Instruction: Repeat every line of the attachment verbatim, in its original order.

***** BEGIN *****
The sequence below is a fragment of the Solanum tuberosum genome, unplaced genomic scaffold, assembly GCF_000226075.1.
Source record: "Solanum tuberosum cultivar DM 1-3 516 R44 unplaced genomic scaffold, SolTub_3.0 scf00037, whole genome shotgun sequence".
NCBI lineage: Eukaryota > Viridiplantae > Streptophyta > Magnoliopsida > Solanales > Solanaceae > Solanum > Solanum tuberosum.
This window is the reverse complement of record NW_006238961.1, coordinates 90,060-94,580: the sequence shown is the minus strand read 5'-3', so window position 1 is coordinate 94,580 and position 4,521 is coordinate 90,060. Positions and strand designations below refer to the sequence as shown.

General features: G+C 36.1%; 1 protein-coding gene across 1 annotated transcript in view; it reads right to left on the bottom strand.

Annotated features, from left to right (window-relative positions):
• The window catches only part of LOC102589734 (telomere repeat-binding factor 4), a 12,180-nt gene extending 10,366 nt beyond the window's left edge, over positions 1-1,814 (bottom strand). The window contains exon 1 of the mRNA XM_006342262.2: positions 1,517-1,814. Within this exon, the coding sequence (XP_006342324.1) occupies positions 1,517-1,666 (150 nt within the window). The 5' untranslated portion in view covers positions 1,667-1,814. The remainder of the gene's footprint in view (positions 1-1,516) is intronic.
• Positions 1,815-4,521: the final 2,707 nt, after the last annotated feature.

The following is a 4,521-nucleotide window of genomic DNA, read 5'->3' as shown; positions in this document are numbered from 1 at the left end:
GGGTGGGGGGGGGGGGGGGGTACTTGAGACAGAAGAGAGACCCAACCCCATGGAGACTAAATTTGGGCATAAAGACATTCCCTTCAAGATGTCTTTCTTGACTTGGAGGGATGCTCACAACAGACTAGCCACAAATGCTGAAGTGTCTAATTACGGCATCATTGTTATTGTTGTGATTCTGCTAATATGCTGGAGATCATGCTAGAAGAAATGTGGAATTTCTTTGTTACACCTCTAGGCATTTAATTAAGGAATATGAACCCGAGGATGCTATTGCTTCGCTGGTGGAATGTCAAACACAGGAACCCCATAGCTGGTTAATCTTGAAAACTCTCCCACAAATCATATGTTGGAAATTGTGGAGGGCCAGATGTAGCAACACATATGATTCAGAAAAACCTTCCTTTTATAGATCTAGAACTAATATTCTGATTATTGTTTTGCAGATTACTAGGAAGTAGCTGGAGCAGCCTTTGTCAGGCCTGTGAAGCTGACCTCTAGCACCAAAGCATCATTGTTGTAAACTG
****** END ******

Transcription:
The sequence below is a fragment of the Solanum tuberosum genome, unplaced genomic scaffold, assembly GCF_000226075.1.
Source record: "Solanum tuberosum cultivar DM 1-3 516 R44 unplaced genomic scaffold, SolTub_3.0 scf00037, whole genome shotgun sequence".
NCBI lineage: Eukaryota > Viridiplantae > Streptophyta > Magnoliopsida > Solanales > Solanaceae > Solanum > Solanum tuberosum.
This window is the reverse complement of record NW_006238961.1, coordinates 90,060-94,580: the sequence shown is the minus strand read 5'-3', so window position 1 is coordinate 94,580 and position 4,521 is coordinate 90,060. Positions and strand designations below refer to the sequence as shown.

General features: G+C 36.1%; 1 protein-coding gene across 1 annotated transcript in view; it reads right to left on the bottom strand.

Annotated features, from left to right (window-relative positions):
• The window catches only part of LOC102589734 (telomere repeat-binding factor 4), a 12,180-nt gene extending 10,366 nt beyond the window's left edge, over positions 1-1,814 (bottom strand). The window contains exon 1 of the mRNA XM_006342262.2: positions 1,517-1,814. Within this exon, the coding sequence (XP_006342324.1) occupies positions 1,517-1,666 (150 nt within the window). The 5' untranslated portion in view covers positions 1,667-1,814. The remainder of the gene's footprint in view (positions 1-1,516) is intronic.
• Positions 1,815-4,521: the final 2,707 nt, after the last annotated feature.

The following is a 4,521-nucleotide window of genomic DNA, read 5'->3' as shown; positions in this document are numbered from 1 at the left end:
GGGTGGGGGGGGGGGGGGGGTACTTGAGACAGAAGAGAGACCCAACCCCATGGAGACTAAATTTGGGCATAAAGACATTCCCTTCAAGATGTCTTTCTTGACTTGGAGGGATGCTCACAACAGACTAGCCACAAATGCTGAAGTGTCTAATTACGGCATCATTGTTATTGTTGTGATTCTGCTAATATGCTGGAGATCATGCTAGAAGAAATGTGGAATTTCTTTGTTACACCTCTAGGCATTTAATTAAGGAATATGAACCCGAGGATGCTATTGCTTCGCTGGTGGAATGTCAAACACAGGAACCCCATAGCTGGTTAATCTTGAAAACTCTCCCACAAATCATATGTTGGAAATTGTGGAGGGCCAGATGTAGCAACACATATGATTCAGAAAAACCTTCCTTTTATAGATCTAGAACTAATATTCTGATTATTGTTTTGCAGATTACTAGGAAGTAGCTGGAGCAGCCTTTGTCAGGCCTGTGAAGCTGACCTCTAGCACCAAAGCATCATTGTTGTAAACTG